“Hooker lines” aren’t what you might think they are

Over at “for a Better Discourse,” Ike Pigott shares an intriguing article written by a member of the Democratic Party “family” — a speechwriter for John Edwards, Hillary Clinton and Barack Obama — about why she feels “I didn’t leave the Democratic Party; the Democratic Party left me.”

The first of three pages reads a little awkwardly, but overall, it’s worth the time. I was grabbed by her assessment of the Obama campaign’s use (not unique to them, of course) of what she calls “hooker lines,” shallow sound bites good for applause and little else:

I can no longer justify what this party has done and can’t dismiss the treatment of women and working people as just part of the new kind of politics. It’s wrong and someone has to say that. And also say that the Democratic Party’s talking points — that Senator John McCain is just four more years of the same and that he’s President Bush — are now just hooker lines that fit a very effective and perhaps wave-winning political argument…doesn’t mean they’re true.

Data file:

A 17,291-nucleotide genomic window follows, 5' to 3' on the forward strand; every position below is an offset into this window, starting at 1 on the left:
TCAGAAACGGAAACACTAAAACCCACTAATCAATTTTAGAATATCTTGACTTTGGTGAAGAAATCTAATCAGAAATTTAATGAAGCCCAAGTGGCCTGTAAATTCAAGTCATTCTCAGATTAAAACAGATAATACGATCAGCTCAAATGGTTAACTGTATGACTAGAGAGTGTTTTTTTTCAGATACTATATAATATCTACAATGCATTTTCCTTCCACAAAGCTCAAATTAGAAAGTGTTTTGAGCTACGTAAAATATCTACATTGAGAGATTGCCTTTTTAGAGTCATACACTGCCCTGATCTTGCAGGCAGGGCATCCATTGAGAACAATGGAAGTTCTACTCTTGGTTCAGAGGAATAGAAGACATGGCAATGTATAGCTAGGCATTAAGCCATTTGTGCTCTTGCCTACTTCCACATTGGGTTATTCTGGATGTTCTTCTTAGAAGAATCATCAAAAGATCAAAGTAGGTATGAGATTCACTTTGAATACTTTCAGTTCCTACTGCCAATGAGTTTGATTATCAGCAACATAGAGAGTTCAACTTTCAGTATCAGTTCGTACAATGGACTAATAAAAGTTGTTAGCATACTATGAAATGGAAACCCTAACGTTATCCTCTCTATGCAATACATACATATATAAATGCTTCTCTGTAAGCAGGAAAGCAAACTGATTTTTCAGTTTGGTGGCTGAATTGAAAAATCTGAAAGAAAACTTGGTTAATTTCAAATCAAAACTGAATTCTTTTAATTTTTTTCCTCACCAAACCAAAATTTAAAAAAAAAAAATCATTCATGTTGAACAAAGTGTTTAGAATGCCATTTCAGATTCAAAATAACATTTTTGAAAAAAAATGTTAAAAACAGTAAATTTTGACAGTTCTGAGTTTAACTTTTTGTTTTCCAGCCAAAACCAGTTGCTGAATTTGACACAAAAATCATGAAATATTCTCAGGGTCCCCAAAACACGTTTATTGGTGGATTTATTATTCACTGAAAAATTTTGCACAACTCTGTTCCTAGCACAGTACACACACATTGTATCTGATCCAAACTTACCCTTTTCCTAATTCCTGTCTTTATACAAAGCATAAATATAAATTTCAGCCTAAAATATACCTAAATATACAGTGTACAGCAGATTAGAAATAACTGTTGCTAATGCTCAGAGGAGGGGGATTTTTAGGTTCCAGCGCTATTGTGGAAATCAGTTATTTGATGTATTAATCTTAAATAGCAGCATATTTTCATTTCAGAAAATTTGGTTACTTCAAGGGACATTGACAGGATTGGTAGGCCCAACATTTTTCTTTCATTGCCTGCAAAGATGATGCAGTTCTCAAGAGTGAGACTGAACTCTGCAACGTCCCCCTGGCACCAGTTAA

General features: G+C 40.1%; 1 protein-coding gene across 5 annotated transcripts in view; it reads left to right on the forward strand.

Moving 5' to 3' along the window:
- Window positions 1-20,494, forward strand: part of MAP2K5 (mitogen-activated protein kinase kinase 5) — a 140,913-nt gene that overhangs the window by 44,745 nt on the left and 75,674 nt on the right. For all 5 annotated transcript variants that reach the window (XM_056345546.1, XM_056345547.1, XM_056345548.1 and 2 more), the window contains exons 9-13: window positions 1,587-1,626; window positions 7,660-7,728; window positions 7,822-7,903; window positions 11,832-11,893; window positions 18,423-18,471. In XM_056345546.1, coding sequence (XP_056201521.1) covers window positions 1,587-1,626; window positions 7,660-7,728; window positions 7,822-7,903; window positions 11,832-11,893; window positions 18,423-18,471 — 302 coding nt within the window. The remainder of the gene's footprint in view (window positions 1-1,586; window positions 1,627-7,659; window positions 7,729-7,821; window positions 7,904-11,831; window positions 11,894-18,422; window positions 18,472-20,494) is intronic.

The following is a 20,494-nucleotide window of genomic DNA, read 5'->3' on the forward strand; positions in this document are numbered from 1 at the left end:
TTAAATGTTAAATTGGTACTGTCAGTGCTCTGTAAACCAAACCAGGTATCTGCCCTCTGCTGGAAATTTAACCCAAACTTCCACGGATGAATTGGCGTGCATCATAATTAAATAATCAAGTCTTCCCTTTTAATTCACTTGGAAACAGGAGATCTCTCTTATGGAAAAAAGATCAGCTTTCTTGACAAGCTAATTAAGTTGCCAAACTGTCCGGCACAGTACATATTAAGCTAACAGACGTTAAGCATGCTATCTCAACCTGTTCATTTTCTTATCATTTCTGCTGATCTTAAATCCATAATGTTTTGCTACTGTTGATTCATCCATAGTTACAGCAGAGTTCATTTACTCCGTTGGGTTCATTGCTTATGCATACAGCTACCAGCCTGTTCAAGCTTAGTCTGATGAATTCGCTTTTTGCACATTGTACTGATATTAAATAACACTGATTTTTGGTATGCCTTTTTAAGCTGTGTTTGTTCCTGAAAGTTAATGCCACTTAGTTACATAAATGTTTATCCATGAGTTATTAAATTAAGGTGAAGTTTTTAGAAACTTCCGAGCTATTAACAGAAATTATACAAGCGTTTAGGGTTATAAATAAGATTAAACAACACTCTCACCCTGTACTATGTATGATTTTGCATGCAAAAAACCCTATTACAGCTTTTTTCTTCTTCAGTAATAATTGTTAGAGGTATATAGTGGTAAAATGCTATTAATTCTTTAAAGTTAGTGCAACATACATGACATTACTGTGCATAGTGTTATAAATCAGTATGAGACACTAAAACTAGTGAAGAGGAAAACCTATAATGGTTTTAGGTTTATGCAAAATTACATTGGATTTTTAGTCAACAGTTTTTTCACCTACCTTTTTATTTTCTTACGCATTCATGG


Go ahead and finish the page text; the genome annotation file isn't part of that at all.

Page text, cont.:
Just because they’re working, doesn’t mean they’re true. A thought-provoking line. Whether John McCain actually represents “four more years of the same” could be argued till the end of time, but if Obama wins, will that assumption be taken as fact?

Another interesting outtake: If this out-of-work speechwriter disagrees with the Democrats on the financial issues and the Republicans on the social issues, as she hints at in the article, maybe she can find her next job working for the Libertarians!

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